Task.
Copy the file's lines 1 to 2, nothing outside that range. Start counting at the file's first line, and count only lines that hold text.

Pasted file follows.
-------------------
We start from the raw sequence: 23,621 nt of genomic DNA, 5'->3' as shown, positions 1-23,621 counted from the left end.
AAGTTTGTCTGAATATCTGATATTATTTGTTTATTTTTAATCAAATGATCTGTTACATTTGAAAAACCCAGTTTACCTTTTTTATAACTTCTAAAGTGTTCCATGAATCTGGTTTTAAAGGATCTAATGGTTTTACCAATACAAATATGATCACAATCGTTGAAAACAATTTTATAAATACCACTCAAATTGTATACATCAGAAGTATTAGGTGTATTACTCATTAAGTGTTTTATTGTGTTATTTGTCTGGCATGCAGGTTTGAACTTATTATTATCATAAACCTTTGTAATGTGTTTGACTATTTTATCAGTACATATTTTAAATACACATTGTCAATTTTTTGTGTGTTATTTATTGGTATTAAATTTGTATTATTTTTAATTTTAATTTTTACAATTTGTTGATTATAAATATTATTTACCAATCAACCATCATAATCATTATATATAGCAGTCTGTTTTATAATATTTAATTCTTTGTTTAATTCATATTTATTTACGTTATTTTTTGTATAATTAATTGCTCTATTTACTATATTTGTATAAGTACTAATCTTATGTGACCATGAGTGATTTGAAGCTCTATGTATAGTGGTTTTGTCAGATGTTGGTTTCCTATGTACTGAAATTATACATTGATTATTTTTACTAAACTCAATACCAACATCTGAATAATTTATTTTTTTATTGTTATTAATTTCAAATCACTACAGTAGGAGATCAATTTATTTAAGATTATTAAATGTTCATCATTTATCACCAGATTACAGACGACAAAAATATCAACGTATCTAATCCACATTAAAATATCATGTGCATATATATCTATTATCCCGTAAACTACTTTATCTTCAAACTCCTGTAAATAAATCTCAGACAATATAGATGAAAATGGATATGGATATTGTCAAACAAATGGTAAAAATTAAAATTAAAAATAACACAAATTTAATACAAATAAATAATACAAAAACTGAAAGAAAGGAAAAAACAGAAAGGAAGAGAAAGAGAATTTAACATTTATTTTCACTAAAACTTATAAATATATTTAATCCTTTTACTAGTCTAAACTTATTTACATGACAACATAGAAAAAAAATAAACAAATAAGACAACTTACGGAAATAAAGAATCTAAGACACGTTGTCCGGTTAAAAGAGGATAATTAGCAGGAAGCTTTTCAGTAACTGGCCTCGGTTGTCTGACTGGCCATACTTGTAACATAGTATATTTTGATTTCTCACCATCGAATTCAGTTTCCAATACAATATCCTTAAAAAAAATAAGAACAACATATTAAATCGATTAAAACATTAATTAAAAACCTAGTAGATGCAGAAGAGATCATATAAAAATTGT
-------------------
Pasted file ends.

We start from the raw sequence: 23,621 nt of genomic DNA, 5'->3' as shown, positions 1-23,621 counted from the left end.
AAGTTTGTCTGAATATCTGATATTATTTGTTTATTTTTAATCAAATGATCTGTTACATTTGAAAAACCCAGTTTACCTTTTTTATAACTTCTAAAGTGTTCCATGAATCTGGTTTTAAAGGATCTAATGGTTTTACCAATACAAATATGATCACAATCGTTGAAAACAATTTTATAAATACCACTCAAATTGTATACATCAGAAGTATTAGGTGTATTACTCATTAAGTGTTTTATTGTGTTATTTGTCTGGCATGCAGGTTTGAACTTATTATTATCATAAACCTTTGTAATGTGTTTGACTATTTTATCAGTACATATTTTAAATACACATTGTCAATTTTTTGTGTGTTATTTATTGGTATTAAATTTGTATTATTTTTAATTTTAATTTTTACAATTTGTTGATTATAAATATTATTTACCAATCAACCATCATAATCATTATATATAGCAGTCTGTTTTATAATATTTAATTCTTTGTTTAATTCATATTTATTTACGTTATTTTTTGTATAATTAATTGCTCTATTTACTATATTTGTATAAGTACTAATCTTATGTGACCATGAGTGATTTGAAGCTCTATGTATAGTGGTTTTGTCAGATGTTGGTTTCCTATGTACTGAAATTATACATTGATTATTTTTACTAAACTCAATACCAACATCTGAATAATTTATTTTTTTATTGTTATTAATTTCAAATCACTACAGTAGGAGATCAATTTATTTAAGATTATTAAATGTTCATCATTTATCACCAGATTACAGACGACAAAAATATCAACGTATCTAATCCACATTAAAATATCATGTGCATATATATCTATTATCCCGTAAACTACTTTATCTTCAAACTCCTGTAAATAAATCTCAGACAATATAGATGAAAATGGATATGGATATTGTCAAACAAATGGTAAAAATTAAAATTAAAAATAACACAAATTTAATACAAATAAATAATACAAAAACTGAAAGAAAGGAAAAAACAGAAAGGAAGAGAAAGAGAATTTAACATTTATTTTCACTAAAACTTATAAATATATTTAATCCTTTTACTAGTCTAAACTTATTTACATGACAACATAGAAAAAAAATAAACAAATAAGACAACTTACGGAAATAAAGAATCTAAGACACGTTGTCCGGTTAAAAGAGGATAATTAGCAGGAAGCTTTTCAGTAACTGGCCTCGGTTGTCTGACTGGCCATACTTGTAACATAGTATATTTTGATTTCTCACCATCGAATTCAGTTTCCAATACAATATCCTTAAAAAAAATAAGAACAACATATTAAATCGATTAAAACATTAATTAAAAACCTAGTAGATGCAGAAGAGATCATATAAAAATTGT